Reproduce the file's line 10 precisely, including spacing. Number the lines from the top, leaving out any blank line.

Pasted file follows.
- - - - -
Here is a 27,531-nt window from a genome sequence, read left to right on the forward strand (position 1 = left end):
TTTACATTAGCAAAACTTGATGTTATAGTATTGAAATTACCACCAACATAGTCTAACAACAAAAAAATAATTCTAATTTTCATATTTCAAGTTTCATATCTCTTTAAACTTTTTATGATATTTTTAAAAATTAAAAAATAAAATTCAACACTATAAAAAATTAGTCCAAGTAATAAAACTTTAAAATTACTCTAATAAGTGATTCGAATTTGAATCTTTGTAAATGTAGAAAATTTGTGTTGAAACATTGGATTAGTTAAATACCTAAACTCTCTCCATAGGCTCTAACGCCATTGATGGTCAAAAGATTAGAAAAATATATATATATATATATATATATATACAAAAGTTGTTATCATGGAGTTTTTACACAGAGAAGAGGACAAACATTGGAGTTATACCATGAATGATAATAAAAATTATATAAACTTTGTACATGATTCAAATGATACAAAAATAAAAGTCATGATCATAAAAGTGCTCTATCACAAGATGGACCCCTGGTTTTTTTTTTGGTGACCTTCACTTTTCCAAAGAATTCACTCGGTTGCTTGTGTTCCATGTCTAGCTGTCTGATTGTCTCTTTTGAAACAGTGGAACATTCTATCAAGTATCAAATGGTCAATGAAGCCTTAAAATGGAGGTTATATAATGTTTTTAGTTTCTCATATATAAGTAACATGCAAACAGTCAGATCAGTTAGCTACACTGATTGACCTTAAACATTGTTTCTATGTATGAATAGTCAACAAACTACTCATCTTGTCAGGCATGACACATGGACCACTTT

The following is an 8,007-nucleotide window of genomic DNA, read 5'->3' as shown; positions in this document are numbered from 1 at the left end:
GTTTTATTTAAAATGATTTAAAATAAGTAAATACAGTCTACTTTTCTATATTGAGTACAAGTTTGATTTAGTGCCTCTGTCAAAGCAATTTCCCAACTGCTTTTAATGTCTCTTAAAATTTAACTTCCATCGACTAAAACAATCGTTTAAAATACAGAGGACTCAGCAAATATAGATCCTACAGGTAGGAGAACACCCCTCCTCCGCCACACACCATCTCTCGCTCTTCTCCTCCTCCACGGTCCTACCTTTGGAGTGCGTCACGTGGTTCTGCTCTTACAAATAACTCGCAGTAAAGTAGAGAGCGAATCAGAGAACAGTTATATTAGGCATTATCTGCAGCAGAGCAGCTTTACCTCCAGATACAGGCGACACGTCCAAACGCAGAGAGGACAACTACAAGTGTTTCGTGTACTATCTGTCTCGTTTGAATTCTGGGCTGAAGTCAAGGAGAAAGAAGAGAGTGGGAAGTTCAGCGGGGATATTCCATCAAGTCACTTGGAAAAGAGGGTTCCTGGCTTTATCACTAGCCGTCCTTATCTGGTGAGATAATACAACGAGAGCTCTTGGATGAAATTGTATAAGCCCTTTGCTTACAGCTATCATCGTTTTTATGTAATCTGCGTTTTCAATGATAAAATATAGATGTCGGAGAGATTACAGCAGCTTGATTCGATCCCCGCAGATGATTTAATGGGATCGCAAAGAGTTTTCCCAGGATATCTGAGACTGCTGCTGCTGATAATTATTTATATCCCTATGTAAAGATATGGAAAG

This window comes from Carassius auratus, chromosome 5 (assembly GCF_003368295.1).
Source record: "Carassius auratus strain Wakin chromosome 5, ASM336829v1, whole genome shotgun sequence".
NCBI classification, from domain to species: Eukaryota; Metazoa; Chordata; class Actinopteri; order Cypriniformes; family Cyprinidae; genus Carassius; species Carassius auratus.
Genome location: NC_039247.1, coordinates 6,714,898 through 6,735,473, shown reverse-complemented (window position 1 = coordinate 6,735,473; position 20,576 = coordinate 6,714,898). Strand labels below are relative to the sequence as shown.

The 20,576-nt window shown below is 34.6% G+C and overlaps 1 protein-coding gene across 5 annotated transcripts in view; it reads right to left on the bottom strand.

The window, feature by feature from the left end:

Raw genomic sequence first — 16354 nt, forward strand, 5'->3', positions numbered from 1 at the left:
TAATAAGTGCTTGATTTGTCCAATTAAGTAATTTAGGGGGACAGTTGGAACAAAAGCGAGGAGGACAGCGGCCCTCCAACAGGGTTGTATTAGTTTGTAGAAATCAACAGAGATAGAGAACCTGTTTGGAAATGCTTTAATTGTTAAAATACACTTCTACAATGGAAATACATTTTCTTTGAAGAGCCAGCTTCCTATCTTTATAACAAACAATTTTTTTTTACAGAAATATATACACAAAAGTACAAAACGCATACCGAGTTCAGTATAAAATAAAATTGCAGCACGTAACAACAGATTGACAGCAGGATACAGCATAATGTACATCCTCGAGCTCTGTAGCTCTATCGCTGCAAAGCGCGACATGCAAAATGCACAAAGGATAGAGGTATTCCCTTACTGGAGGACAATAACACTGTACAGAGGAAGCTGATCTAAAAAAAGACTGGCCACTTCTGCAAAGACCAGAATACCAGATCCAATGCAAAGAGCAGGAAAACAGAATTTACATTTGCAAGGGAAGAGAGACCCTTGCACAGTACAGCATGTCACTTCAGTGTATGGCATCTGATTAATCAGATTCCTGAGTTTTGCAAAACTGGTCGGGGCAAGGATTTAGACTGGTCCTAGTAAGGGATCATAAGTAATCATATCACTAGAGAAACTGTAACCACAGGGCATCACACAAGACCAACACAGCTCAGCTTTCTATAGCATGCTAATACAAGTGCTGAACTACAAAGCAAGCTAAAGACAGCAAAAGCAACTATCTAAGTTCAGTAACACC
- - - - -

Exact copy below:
The window, feature by feature from the left end: